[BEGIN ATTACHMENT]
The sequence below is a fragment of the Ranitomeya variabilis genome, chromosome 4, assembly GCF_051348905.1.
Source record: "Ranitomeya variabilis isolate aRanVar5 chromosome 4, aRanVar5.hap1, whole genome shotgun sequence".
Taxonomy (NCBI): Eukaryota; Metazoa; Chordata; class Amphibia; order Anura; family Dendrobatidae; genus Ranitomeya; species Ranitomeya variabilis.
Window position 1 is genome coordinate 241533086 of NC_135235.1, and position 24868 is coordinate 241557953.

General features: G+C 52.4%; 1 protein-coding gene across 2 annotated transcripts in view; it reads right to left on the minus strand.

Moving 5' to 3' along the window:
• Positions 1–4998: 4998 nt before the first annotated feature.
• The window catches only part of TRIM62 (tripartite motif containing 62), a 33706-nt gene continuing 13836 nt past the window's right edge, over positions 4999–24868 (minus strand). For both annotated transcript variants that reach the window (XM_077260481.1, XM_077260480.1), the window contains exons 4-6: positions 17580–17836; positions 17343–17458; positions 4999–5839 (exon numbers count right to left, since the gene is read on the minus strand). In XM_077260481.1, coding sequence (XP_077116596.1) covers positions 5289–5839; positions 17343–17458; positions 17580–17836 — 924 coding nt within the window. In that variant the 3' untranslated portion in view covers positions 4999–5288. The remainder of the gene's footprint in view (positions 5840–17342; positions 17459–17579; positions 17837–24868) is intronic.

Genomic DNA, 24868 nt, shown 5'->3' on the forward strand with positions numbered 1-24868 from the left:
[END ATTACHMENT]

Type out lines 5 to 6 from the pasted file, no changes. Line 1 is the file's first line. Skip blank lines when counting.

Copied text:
General features: G+C 52.4%; 1 protein-coding gene across 2 annotated transcripts in view; it reads right to left on the minus strand.

Moving 5' to 3' along the window: